The pre-series GLC F-CELL
Daimler has already gained experience with hydrogen-powered electric vehicles over several vehicle generations, and absolved millions of test kilometres around the globe. The pre-series models of the new GLC F-CELL vehicles represent a world first in which a fuel cell operated electric car uses a lithium-ion battery as an additional energy source that can be externally charged by means of plug-in technology.
Through intelligent interplay, the two energy sources drive the electric motor while offering driving pleasure with zero local emissions. The long range, short refuelling time, an output of 147 kW (200 hp) and the latest generation of assistance systems with powertrain-specific features demonstrate that the GLC F-CELL will be a family-friendly electric vehicle of high everyday practicality.
Identically to the plug-in hybrid version the GLC's fuel cell variant features various operating and drive modes. The drive programs of the GLC F-CELL will include ECO, COMFORT and SPORT. ECO is optimised for low consumption. COMFORT is geared not only for comfort, but also provides ideal climate control. SPORT optimises the hybrid powertrain for a sporty performance.
Safety: No compromises with alternative powertrains either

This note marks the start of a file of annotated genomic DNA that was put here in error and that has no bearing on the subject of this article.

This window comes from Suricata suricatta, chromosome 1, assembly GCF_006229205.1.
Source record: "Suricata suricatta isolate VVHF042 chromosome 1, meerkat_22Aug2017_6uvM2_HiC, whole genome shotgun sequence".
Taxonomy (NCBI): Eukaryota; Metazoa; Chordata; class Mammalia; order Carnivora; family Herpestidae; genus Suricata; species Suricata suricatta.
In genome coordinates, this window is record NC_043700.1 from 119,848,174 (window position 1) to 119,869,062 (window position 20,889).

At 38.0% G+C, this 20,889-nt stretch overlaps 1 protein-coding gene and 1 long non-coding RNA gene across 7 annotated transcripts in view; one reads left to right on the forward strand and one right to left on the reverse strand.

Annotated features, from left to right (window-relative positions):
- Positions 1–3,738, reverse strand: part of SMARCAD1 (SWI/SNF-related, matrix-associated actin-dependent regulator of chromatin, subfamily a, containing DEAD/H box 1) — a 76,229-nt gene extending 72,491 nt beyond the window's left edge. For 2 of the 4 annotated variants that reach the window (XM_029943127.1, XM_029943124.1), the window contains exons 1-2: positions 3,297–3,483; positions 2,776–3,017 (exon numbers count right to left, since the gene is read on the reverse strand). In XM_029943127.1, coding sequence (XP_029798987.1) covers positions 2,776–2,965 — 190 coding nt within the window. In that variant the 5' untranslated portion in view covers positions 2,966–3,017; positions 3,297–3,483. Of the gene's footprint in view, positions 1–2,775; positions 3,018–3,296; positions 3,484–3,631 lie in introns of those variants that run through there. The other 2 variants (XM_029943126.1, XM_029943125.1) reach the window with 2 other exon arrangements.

The safety experts at Mercedes-Benz were able to build on almost 30 years of company experience with fuel cell vehicles. The special attention of the engineers in the development of the F-CELL variant of the GLC launched in 2015 was directed to the integration of the safety-relevant components such as the hydrogen gas tanks, the gas seals and valves, and the high-voltage components.
The hydrogen tanks are installed in the crash-protected area between the vehicle axles and are protected additionally by a subframe wrapped around the tanks. For the event of a crash, additional extensive measures were implemented such as e.g. a multi-stage valve system as well as special protective circuits for the high-voltage system. The crash tests conducted with the GLC F-CELL pre-series models and earlier hydrogen vehicles show that a level of safety comparable to that of conventional vehicles has been achieved. As a result, the GLC F-CELL complies not only with all statutory requirements, but also with the even more rigorous Mercedes-Benz in-house standards.
On the road to series production
Daimler is currently systematically preparing for series production of the Mercedes-Benz GLC F-CELL. The practical and family-friendly SUV will be produced at the Mercedes-Benz plant in Bremen. Our partner EDAG supports the plant with respect to integration of the drive system, and is located in the immediate vicinity of the plant.